Skip to main content

Blog

January 15, 2013

Beyond the Pages: Rich Johnson Takes Comics to Drexel University

Tagged:

As a new year begins, so does a new semester at Drexel University…and with it comes the onset of The Graphic Novel: Industry and Art. That’s the comics course that Drexel students can now take with Rich Johnson, former vice president at DC and cofounder of Yen Press. We quizzed Johnson about this course, which he describes as “a mix of business and creative.”
 

Congratulations on the new teaching endeavor! What made you want to do it?
Ego, pure ego. I love hearing myself talk --- kidding.  Harking back to my days at DC Comics, I have always felt a little like an evangelist for graphic novels. Originally trying to build interest where there wasn’t really any enthusiasm for the medium and later trying to tap into those who were into comics and have them go out and help spread the word. And I wasn’t alone in this journey. I had people like Michael Martens, over at Dark Horse, standing with me, speaking at countless panels and trade shows, trying to generate interest and enthusiasm. So, I have always enjoyed the idea of entering into a room and talking a bit and leaving with,at least some of the people excited about reading comics.
 
What all will the class entail?
Part of it will be a history of the medium and how it grew from comic strips being collected into comic books and go all the way through to the rise of the graphic novel in the mainstream. We’ll also look at the structure of putting a book together, from editorial to production and sales and marketing of the book. I am also planning on bringing in some experts on these issues, either in person or by Skype or phone, to talk about their specific jobs and skill sets.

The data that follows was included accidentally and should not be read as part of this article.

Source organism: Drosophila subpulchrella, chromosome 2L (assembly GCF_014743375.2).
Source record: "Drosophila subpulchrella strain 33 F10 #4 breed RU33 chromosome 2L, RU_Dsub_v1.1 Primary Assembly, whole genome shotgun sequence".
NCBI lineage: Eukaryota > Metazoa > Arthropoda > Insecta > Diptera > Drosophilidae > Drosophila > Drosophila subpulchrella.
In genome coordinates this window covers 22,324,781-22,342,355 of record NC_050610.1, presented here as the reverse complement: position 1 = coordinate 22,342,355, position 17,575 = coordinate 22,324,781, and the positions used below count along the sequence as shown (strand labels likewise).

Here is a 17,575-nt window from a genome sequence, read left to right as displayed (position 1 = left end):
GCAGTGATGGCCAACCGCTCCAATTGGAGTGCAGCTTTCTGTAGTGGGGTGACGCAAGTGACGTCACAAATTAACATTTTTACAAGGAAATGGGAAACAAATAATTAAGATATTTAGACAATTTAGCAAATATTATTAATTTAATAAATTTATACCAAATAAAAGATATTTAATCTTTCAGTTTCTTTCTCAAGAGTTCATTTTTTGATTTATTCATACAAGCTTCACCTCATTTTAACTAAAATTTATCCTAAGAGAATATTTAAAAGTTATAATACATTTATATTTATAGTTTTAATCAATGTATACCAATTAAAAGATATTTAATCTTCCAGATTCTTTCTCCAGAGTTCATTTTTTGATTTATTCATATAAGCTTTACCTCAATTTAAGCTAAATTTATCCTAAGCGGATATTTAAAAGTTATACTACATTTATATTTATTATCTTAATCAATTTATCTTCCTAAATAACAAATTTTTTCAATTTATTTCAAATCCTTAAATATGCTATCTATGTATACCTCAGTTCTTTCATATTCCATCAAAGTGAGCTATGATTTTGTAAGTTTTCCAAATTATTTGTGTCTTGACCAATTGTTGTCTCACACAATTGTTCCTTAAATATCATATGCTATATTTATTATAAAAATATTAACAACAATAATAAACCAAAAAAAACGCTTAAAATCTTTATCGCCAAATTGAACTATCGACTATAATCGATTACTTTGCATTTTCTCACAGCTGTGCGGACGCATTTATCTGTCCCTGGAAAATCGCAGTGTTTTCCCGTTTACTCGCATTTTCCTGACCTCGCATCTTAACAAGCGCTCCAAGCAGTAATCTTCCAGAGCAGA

How are the classes going so far?
I’ve done two classes so far and it’s been good. I had the revelation that this generation of students has always been able to buy a graphic novel at a bookstore or check one out at a library.
 
What’s on the syllabus?
Part of what I’m trying to do is get them thinking about the entire publishing process; from that first idea for a book to how it is written and drawn to how it is produced, sold and marketed. I actually brought in a bunch of graphic novels and set up a very small display of books for them to look through. They then had time to “shop” the section and pick out a book to read. My point was that everything a publisher, writer, artist does in order to get the book to market comes down to that moment where the customer stands in front of a row of books and picks one to buy.
 
They then have to explain what attracted them to the book and what made them decide to read it. After they’ve read the book, they report back to me and discuss the book to find out if the book lived up to their expectations. It’s almost a little focus group.
 
What do you think will be the most surprising or unexpected book you’ll be teaching?
I think I’ll have to wait to see what they bring up. The books I am bringing up are not unexpected, so it depends on what the students gravitate toward.
 
What are you most looking forward to discussing in the class?
There are a lot of things I am eager to discuss, but I guess at the top of the list is finding out how this generation views the medium. I, like many other people, have witnessed this industry growing and maturing and being more accepted as a viable medium in the mainstream. This generation has such a wide variety of titles to choose from, and I want to know what they want and how they find it, in all formats --- print and digital.
 
 
 

-- John Hogan